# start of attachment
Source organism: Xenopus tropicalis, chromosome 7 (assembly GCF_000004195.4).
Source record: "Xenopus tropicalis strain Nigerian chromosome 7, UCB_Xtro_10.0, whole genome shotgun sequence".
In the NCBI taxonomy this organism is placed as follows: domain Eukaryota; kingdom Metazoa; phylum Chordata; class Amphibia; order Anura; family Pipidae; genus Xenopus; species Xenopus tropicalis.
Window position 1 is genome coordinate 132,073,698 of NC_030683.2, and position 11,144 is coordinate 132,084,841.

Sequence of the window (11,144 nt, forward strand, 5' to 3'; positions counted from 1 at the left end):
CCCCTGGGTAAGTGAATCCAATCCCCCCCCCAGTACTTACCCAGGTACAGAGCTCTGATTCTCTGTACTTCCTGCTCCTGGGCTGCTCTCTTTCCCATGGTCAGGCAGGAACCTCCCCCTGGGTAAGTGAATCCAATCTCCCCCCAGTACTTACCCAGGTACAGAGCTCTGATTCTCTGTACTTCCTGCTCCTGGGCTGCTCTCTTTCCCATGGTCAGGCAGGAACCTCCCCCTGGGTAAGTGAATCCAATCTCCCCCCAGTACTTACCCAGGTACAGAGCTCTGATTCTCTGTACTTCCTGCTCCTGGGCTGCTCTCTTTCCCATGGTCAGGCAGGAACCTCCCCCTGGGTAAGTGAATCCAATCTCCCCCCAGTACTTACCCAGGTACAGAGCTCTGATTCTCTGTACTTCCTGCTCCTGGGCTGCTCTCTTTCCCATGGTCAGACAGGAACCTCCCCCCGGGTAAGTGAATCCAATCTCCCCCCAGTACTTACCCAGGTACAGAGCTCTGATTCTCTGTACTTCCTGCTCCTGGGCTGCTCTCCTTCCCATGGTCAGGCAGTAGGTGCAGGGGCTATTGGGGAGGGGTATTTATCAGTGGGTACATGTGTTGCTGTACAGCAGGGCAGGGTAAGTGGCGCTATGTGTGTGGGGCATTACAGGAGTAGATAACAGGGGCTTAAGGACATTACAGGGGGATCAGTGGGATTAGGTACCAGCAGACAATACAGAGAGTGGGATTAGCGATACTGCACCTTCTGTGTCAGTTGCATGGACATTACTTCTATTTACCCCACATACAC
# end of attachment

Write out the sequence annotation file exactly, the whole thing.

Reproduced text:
Source organism: Xenopus tropicalis, chromosome 7 (assembly GCF_000004195.4).
Source record: "Xenopus tropicalis strain Nigerian chromosome 7, UCB_Xtro_10.0, whole genome shotgun sequence".
In the NCBI taxonomy this organism is placed as follows: domain Eukaryota; kingdom Metazoa; phylum Chordata; class Amphibia; order Anura; family Pipidae; genus Xenopus; species Xenopus tropicalis.
Window position 1 is genome coordinate 132,073,698 of NC_030683.2, and position 11,144 is coordinate 132,084,841.

Sequence of the window (11,144 nt, forward strand, 5' to 3'; positions counted from 1 at the left end):
CCCCTGGGTAAGTGAATCCAATCCCCCCCCCAGTACTTACCCAGGTACAGAGCTCTGATTCTCTGTACTTCCTGCTCCTGGGCTGCTCTCTTTCCCATGGTCAGGCAGGAACCTCCCCCTGGGTAAGTGAATCCAATCTCCCCCCAGTACTTACCCAGGTACAGAGCTCTGATTCTCTGTACTTCCTGCTCCTGGGCTGCTCTCTTTCCCATGGTCAGGCAGGAACCTCCCCCTGGGTAAGTGAATCCAATCTCCCCCCAGTACTTACCCAGGTACAGAGCTCTGATTCTCTGTACTTCCTGCTCCTGGGCTGCTCTCTTTCCCATGGTCAGGCAGGAACCTCCCCCTGGGTAAGTGAATCCAATCTCCCCCCAGTACTTACCCAGGTACAGAGCTCTGATTCTCTGTACTTCCTGCTCCTGGGCTGCTCTCTTTCCCATGGTCAGACAGGAACCTCCCCCCGGGTAAGTGAATCCAATCTCCCCCCAGTACTTACCCAGGTACAGAGCTCTGATTCTCTGTACTTCCTGCTCCTGGGCTGCTCTCCTTCCCATGGTCAGGCAGTAGGTGCAGGGGCTATTGGGGAGGGGTATTTATCAGTGGGTACATGTGTTGCTGTACAGCAGGGCAGGGTAAGTGGCGCTATGTGTGTGGGGCATTACAGGAGTAGATAACAGGGGCTTAAGGACATTACAGGGGGATCAGTGGGATTAGGTACCAGCAGACAATACAGAGAGTGGGATTAGCGATACTGCACCTTCTGTGTCAGTTGCATGGACATTACTTCTATTTACCCCACATACAC